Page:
Taking Action When You Are Dropped From Your Old Employer’s 401k

Written by: Scott Sery

In a perfect world you would start a career when you are just out of college.  You would love your work, stay with the same company until retirement, and you would then be rewarded for your years of service with a nice pension that took care of the majority of your living expenses for the rest o your life.  Unfortunately, this is not a perfect world, and it has been discovered that a defined benefit pension is not a sustainable business model.  Instead, most employers will use a 401k program.  One that is a defined contribution plan that is managed by the employer, but can go with the employee when he or she quits.  But sometimes when an employee terminates their employment, they forget to bring their retirement plan with them to their new job, and since each employee costs the employer money to maintain their 401k, they may end up getting dropped.

Most defined benefit plans will have something built into their clauses that say if you terminate your employment you have a certain period of time to transfer your 401k out of the employer’s plan.  If it is not done in that time period, the employer can move the money.  If the account is small, usually $1,000 or less, the account may simply be cashed out, you will receive a check, and be liable for all taxes and penalties associated with taking an early distribution from your retirement account.  For larger accounts your money may be transferred to an IRA.  The advisor on the 401k will automatically become the advisor on the IRA, and often the money will just remain invested the way it was before moving.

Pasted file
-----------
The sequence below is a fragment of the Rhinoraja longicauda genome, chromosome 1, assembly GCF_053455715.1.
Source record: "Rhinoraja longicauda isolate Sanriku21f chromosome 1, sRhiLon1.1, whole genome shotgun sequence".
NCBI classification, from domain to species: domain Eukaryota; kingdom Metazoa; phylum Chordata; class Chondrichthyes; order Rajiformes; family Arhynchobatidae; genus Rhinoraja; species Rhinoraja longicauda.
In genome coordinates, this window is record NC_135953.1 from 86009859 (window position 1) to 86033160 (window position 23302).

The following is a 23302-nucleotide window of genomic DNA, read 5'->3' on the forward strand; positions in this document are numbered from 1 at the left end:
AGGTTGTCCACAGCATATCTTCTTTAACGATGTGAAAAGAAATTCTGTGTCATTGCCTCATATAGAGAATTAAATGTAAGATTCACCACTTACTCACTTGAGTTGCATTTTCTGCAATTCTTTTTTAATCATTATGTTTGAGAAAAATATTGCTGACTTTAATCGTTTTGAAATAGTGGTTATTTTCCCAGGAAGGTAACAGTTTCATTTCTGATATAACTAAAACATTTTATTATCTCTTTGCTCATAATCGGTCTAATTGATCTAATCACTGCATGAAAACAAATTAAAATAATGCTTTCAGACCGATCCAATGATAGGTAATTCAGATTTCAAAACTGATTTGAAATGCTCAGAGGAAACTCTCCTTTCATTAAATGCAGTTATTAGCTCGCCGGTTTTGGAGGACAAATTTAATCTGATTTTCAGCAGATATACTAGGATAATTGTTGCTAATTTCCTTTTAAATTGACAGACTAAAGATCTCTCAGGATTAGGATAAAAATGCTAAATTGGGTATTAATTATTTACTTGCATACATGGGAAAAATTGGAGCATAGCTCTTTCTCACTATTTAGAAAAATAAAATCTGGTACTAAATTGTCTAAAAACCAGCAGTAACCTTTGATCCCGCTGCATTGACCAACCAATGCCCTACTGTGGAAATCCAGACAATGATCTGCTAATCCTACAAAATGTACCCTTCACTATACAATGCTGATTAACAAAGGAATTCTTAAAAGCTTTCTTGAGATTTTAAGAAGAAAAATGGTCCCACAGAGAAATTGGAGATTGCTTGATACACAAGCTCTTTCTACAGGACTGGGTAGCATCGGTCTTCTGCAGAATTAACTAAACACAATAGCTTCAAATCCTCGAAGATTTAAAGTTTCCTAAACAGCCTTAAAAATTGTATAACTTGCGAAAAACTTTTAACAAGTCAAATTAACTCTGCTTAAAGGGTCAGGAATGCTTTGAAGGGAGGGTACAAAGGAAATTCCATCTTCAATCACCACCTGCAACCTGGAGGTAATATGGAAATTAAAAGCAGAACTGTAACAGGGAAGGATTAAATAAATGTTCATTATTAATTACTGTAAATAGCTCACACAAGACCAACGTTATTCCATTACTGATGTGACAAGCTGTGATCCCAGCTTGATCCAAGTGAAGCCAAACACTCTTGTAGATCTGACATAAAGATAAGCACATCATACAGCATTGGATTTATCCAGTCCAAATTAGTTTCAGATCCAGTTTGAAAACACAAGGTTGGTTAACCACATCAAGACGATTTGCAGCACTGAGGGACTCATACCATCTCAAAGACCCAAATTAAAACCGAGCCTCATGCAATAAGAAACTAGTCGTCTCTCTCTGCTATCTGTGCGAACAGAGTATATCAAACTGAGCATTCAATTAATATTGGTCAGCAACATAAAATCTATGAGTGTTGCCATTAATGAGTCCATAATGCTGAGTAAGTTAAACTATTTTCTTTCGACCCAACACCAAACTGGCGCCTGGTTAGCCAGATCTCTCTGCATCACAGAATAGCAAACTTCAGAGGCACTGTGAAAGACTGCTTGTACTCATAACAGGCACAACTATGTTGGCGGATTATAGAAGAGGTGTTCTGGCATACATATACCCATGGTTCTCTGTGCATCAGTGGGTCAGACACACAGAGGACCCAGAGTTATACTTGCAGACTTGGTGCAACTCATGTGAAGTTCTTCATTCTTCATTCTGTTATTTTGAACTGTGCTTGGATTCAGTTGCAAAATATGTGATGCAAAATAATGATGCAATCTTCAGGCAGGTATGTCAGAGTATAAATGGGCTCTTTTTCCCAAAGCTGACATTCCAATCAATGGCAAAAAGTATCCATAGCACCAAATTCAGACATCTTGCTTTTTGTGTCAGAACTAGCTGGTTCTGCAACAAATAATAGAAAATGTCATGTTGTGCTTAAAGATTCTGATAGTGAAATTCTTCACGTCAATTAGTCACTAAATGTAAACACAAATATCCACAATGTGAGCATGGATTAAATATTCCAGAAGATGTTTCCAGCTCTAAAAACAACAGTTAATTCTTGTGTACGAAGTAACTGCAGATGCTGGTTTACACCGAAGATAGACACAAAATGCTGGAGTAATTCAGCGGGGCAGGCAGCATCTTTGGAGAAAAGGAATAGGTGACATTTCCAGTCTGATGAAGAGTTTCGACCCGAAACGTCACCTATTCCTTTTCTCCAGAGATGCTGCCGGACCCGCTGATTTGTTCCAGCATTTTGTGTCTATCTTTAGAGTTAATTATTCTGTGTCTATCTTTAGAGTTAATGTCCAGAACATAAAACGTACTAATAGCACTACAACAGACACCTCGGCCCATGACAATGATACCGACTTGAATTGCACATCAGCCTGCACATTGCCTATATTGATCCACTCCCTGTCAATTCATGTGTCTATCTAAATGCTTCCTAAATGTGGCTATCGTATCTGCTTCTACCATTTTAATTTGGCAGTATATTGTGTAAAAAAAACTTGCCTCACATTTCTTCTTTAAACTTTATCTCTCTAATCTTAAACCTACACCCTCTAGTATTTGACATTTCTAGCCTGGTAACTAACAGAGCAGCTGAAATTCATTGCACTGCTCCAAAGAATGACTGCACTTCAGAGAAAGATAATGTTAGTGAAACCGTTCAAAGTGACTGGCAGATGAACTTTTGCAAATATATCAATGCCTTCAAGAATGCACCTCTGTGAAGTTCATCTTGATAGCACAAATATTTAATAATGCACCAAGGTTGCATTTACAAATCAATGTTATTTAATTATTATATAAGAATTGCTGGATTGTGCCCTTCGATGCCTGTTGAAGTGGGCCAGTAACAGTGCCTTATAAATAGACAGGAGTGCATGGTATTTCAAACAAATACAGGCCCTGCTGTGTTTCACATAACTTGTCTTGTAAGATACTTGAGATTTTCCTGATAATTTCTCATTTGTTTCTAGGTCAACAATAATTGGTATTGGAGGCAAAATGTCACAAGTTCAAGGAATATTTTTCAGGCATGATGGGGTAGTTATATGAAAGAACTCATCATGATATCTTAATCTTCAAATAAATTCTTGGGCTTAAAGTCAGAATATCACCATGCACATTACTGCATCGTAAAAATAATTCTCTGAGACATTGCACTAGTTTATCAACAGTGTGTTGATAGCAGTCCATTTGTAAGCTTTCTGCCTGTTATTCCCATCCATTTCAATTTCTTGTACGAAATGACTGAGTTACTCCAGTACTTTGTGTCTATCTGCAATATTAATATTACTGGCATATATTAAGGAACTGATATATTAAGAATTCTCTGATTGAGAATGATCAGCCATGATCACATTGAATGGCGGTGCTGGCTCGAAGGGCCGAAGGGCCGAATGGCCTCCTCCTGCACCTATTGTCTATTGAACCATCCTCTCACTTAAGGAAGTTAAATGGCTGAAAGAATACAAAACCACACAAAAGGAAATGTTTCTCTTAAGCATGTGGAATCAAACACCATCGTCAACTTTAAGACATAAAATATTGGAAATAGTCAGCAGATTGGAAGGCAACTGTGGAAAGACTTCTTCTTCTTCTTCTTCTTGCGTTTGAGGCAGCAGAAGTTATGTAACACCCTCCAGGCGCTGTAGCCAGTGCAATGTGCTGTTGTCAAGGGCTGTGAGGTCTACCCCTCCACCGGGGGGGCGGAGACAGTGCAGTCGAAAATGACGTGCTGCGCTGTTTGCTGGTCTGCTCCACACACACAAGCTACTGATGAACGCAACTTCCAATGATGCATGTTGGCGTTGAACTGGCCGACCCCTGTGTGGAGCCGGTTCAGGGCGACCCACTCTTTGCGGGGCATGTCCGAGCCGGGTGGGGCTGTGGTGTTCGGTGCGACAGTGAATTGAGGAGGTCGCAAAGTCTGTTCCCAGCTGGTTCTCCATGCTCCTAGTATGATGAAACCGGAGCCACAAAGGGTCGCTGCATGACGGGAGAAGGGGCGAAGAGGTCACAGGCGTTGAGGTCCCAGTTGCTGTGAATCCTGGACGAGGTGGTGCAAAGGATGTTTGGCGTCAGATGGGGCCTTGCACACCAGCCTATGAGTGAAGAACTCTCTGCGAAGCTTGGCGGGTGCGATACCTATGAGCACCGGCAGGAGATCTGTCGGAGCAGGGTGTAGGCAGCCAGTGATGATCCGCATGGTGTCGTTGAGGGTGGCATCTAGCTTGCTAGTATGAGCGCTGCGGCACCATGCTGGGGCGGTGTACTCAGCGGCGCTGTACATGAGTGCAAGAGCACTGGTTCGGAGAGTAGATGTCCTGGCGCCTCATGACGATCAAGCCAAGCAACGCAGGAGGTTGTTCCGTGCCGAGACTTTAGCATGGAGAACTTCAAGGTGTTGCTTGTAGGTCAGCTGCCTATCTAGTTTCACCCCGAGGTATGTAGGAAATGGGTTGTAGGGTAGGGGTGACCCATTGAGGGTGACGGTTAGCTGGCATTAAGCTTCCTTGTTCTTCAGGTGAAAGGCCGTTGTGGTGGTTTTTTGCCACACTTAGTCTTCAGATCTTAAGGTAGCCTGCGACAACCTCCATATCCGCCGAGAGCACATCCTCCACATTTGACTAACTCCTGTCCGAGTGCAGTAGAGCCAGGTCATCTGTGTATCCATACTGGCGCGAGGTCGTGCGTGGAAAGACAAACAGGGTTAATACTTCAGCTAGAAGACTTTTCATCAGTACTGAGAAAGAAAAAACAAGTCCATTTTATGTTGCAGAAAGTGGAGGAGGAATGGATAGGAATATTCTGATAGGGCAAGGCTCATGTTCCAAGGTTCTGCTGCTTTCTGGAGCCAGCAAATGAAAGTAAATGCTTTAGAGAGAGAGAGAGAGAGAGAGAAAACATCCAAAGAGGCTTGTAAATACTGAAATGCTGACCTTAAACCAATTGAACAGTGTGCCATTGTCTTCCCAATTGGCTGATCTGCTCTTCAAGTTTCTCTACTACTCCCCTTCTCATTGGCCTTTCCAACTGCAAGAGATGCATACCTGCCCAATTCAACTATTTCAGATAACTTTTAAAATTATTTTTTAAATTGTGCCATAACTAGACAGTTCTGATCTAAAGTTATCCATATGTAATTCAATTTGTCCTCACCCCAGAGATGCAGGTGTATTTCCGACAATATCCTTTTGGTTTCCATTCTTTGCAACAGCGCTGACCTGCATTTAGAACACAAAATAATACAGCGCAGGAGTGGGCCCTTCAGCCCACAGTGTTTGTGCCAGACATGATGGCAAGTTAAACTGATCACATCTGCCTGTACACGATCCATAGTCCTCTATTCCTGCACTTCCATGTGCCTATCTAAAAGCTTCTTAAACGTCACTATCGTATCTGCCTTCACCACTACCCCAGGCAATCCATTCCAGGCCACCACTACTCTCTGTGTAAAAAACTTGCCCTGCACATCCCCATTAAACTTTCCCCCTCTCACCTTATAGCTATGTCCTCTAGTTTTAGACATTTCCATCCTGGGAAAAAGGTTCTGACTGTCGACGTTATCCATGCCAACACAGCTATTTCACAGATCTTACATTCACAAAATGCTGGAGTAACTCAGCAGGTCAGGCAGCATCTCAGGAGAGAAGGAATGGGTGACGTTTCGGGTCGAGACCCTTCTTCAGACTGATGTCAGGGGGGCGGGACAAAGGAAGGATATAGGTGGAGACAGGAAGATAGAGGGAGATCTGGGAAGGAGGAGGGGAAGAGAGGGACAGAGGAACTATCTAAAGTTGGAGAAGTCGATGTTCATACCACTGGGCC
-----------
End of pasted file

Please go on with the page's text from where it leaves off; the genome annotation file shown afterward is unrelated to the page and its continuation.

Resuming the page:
If you have been dropped from your employer’s plan, and your account was cashed out, you still have some options.  The taxes on the distribution should be fairly small, considering the distribution was fairly small, so more often than not the easiest method is to just go buy yourself something nice.  But if you do not want to worry about the taxes you have 60 days to reinvest the money back into your IRA (or open a new one with this money) and still maintain your tax deferred benefits.

If your money has been rolled into an IRA, or you have received a notice that you can cash it out, the wisest thing to do is to keep that money invested.  Try to roll it into the new 401k at your new job, or at least move it into your IRA.  The worst thing that you can do for your financial health during retirement is to cash it out.  Check out the math behind even just a small distribution in this article.

The 401k, or defined contribution plan, will work best to your benefit if you keep taking your money with you, and you keep it invested.  Roll it into your personal IRA or into the plan at the next job, but whatever happens do not cash it out.  When you get dropped from your previous employers 401k, use the opportunity to beef up your IRA, but act quickly so you do not end up getting a forced distribution.


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Taking Action When You Are Dropped From Your Old...

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